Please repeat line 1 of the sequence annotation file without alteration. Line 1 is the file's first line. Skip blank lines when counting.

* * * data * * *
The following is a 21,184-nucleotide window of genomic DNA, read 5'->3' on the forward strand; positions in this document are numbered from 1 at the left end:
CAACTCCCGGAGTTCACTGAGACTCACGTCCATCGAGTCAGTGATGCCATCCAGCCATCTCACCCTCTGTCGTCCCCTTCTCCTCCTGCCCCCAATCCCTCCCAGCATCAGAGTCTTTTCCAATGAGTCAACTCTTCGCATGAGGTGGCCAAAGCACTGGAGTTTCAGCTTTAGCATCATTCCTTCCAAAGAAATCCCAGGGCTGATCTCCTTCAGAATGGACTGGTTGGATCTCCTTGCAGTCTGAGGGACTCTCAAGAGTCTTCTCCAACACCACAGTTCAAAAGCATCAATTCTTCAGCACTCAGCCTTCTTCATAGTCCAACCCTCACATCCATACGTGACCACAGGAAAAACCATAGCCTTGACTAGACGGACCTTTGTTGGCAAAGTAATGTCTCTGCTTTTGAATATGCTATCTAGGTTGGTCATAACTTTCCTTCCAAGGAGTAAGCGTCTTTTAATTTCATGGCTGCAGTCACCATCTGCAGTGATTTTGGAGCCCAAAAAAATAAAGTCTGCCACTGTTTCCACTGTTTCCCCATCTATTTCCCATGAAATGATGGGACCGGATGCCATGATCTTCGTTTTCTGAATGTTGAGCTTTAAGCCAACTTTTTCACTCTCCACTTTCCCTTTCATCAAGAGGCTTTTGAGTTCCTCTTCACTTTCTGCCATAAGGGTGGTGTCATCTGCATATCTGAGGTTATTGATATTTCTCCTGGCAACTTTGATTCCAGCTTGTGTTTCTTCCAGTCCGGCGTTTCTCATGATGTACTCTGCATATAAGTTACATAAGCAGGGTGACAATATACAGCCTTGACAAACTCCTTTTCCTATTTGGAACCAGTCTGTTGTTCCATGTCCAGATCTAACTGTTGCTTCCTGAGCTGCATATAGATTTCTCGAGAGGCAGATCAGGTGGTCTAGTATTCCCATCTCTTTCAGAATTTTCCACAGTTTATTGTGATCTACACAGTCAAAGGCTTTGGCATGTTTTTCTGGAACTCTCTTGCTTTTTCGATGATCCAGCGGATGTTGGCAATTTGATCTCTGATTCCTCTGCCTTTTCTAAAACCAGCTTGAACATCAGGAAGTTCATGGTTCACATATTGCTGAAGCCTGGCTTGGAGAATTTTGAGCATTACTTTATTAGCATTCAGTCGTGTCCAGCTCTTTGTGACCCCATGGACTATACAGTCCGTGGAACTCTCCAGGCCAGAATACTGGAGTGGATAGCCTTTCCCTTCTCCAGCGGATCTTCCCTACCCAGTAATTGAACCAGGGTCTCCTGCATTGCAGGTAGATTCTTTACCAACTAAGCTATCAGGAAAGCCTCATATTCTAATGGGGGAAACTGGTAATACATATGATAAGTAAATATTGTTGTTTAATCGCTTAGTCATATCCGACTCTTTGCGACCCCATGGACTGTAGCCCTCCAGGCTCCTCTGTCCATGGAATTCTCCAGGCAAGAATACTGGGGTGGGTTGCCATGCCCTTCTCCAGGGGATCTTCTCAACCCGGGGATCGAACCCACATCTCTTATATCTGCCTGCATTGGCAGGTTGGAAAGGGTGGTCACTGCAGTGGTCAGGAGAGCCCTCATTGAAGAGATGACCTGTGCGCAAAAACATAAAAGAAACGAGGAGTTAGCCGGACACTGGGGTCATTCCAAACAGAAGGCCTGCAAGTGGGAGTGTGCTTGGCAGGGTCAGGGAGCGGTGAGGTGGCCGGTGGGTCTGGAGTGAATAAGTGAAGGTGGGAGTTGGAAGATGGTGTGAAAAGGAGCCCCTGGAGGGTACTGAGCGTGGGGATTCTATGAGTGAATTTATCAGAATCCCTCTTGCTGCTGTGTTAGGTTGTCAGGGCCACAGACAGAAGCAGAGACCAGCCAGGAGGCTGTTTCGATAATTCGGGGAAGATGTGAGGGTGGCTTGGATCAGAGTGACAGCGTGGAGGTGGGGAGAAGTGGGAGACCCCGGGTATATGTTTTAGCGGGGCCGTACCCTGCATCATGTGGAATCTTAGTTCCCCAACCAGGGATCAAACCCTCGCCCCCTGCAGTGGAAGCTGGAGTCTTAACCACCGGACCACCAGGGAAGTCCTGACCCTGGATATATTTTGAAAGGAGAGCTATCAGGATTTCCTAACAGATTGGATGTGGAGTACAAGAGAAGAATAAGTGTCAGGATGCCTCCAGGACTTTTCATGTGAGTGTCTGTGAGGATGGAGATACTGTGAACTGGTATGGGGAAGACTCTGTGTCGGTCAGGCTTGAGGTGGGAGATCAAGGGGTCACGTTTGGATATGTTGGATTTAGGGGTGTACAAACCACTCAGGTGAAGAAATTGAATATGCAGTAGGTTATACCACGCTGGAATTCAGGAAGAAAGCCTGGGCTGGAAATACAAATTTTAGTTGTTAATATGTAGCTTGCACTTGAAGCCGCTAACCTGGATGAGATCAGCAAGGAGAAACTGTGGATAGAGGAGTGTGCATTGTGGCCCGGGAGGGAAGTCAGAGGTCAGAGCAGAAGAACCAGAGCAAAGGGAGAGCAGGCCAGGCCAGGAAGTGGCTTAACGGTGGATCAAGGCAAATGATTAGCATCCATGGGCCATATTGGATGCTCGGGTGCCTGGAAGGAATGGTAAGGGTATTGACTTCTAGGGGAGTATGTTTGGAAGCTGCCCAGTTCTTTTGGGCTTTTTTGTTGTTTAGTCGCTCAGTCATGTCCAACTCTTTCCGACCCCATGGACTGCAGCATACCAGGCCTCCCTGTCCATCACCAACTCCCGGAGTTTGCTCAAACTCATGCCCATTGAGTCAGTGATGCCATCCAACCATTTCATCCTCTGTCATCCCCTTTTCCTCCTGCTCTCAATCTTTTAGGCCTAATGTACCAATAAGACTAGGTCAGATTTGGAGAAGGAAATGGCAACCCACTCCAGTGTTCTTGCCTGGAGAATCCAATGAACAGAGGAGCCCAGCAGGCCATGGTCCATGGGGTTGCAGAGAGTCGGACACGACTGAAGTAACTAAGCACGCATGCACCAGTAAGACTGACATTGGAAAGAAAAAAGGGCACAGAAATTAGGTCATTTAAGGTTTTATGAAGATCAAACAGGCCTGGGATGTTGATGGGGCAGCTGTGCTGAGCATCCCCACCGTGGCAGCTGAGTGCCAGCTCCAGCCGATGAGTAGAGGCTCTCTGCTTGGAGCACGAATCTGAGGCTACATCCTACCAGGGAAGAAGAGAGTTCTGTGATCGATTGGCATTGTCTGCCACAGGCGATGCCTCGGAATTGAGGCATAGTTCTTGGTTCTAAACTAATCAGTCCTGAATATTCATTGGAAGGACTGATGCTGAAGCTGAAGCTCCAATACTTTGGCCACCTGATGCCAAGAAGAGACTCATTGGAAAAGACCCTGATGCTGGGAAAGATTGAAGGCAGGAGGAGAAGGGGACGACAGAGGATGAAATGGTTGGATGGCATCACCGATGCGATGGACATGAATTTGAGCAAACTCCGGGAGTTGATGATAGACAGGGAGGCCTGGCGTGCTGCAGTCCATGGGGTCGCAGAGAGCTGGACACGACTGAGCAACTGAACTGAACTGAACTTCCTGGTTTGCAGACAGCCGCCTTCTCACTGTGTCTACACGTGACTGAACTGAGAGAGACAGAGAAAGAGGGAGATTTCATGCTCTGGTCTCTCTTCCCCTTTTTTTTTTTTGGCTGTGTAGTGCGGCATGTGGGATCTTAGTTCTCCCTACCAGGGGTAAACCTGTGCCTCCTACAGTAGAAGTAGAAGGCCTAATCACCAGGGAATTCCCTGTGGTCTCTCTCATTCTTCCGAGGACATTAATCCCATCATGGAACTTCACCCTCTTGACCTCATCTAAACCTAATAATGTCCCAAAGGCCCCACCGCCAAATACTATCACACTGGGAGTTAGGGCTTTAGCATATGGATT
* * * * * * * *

The following is a 21,184-nucleotide window of genomic DNA, read 5'->3' on the forward strand; positions in this document are numbered from 1 at the left end: